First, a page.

No sooner had I stopped a couple of yards from this unexpected "object" than it moved. Huh? A piece of wood that could move? Only at that point did we realise that it was a bird. Indeed it was a nightjar. It took its time, with no hurry at all, but after a few seconds seemed to decide that a short flight low along the ground and eventually off to one side was the best course of action. Of course the moment we got into the house I was into my bird books and firing up Google and we knew that we'd definitely seen a nightjar. Quite why they seem to like to - as the Americans might say - "hunker down" on a dry and dusty lane was at first a mystery, but having read the blurb it seems that it's a nice leisurely way for them to catch bugs that move around on the surface of the dust during the dark hours.

Now we know that we have frogs in the area, toads too. Not that I can tell the difference. I do know how to ID specifically a Mediterranean Toad, because they have a habit of living in our hose reel. See this post for the proof. But there are also European tree frogs around these parts and we've seen them at very close quarters. They're truly beautiful, as this set of images shows. We often sit on the terrace at some friends' house and see these little beauts passing the daylight hours by sitting on top of their wall lamps ten feet above the ground. But at present we have a frog/toad inhabiting out plant pot holder, the one we set out with water in it for the local bird population to survive these long arid, baking hot summer weeks. I'm not sure what he is and, annoyingly, every time I try and get the iPod or the camera out to snap a shot, he quickly hops away under an air-con unit or behind the planter with our tomato plants in it. Seems he hasn't developed a good enough trust in us yet.

Anyway, I refer to the frogs because frequently when I'm not sleeping I'll go and stand out on the drive at 2.00am and listen to the noises of the night in the be-darkened valley below. Whilst standing out there I've been able to ID Scops Owls for starters (they sound a bit like a submarine's sonar, take a listen). But, here my ignorance has recently been brought to light because what I had concluded were tree frogs chirping away were nothing of the sort. Have a listen to this. That's a nightjar!! Seems I'd been listening to nightjars for a few years without ever realising what it was I was hearing. Why it took us so long to actually see one on the lane I've no idea, but during July and August this year we've had to stop on the lane in the dark on several occasions to allow one to take off and escape being run over. This, by the way, is what European tree frogs sound like.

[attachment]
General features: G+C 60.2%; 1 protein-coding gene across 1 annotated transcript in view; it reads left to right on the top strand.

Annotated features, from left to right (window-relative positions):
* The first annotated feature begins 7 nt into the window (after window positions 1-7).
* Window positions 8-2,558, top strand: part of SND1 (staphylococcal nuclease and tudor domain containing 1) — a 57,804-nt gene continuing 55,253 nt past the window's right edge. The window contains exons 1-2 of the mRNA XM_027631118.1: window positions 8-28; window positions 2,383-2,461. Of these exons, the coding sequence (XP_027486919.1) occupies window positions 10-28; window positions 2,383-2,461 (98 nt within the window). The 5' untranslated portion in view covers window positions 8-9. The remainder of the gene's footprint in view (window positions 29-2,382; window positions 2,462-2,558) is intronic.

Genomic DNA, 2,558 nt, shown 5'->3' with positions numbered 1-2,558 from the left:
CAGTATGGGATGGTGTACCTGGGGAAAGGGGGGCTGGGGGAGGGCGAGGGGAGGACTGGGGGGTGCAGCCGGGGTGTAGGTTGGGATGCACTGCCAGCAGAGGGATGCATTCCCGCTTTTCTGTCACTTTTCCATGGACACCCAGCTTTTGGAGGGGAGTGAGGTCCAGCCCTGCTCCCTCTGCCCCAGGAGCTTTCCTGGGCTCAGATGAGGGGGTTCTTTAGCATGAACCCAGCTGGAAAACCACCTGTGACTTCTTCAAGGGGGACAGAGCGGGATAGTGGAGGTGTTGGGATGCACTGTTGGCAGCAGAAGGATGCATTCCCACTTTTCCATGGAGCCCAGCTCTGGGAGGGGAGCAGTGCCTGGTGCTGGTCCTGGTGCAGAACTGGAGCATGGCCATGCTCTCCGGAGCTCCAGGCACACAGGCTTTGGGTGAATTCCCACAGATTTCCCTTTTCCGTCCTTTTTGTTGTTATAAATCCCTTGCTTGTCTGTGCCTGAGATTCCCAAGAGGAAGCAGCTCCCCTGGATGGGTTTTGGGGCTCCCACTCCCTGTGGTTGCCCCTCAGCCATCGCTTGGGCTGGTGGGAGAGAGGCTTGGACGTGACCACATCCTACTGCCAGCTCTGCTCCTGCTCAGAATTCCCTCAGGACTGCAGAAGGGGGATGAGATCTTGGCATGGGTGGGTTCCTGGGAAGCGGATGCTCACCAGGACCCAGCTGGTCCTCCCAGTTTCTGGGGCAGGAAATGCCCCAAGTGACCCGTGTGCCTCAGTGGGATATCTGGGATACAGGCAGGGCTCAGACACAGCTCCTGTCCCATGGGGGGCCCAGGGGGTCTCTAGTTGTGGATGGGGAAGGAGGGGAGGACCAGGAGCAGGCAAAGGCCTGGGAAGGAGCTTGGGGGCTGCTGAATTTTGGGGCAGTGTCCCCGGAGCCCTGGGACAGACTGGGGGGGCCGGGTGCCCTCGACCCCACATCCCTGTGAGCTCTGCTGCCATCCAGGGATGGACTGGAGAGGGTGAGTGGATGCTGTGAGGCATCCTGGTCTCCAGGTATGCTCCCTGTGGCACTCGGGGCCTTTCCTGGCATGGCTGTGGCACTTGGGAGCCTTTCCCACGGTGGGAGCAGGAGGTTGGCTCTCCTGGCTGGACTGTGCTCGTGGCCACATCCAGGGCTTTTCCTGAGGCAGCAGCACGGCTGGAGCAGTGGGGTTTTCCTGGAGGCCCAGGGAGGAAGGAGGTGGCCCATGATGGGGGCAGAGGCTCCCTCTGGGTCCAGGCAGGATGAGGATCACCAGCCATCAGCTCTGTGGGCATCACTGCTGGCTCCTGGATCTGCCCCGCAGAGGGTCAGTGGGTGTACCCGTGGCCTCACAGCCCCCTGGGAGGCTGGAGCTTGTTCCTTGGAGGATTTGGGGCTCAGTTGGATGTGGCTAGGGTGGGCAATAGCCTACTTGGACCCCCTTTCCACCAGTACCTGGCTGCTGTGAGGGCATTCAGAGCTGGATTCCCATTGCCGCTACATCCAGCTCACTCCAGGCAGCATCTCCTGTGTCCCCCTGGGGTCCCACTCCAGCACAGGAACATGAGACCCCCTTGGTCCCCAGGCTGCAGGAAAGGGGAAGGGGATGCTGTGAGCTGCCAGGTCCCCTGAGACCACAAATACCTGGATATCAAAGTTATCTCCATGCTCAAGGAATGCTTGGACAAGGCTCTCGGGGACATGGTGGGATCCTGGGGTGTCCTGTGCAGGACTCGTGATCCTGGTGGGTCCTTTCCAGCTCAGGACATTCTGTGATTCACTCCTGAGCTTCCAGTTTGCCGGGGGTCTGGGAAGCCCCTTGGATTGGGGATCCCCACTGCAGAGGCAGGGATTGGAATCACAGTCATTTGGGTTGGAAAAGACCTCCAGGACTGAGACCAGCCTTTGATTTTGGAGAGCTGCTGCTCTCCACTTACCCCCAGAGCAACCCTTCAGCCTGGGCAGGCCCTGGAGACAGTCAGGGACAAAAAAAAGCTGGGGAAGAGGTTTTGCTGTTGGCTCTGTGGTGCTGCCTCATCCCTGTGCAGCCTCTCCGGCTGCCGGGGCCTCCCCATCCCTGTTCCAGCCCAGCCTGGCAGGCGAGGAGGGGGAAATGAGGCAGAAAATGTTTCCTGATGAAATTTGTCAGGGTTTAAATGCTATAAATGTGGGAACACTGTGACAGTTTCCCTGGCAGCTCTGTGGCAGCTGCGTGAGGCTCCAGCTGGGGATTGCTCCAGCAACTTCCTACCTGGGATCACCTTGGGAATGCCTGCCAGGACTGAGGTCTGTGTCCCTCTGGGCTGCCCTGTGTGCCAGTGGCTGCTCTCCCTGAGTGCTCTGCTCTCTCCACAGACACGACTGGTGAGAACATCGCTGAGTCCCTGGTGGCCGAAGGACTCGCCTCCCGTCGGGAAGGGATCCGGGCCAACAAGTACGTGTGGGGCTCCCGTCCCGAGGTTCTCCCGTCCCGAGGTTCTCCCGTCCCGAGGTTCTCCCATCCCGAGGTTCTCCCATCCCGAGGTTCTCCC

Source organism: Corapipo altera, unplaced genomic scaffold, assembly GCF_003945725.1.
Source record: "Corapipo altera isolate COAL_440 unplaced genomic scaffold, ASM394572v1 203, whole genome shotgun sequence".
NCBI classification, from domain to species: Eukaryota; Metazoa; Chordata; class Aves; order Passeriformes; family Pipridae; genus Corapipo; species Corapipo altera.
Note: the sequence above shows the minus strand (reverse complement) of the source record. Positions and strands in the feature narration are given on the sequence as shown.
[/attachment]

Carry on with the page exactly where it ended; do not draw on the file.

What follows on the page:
For a little more info on these very odd birds, check out these links:
RSPB Nightjar page.
Wikipedea European Nightjar Page.

Changing the subject somewhat, you very often sit somewhere out here supping your drink and watching the world go by, when a piece of music playing totally incongruously will spring a surprise reminisce on you. I'm sure you know what I mean. If you've read chapter 15 of Feta Compli! you'll know how I heard about J.J. Cale. OK, so in that case I'd never heard of Cale before I heard him on that beach on Poros, but the incongruity principle still applies. I always say one should apply the incongruity principle don't I, yes. Where would we be without it, eh?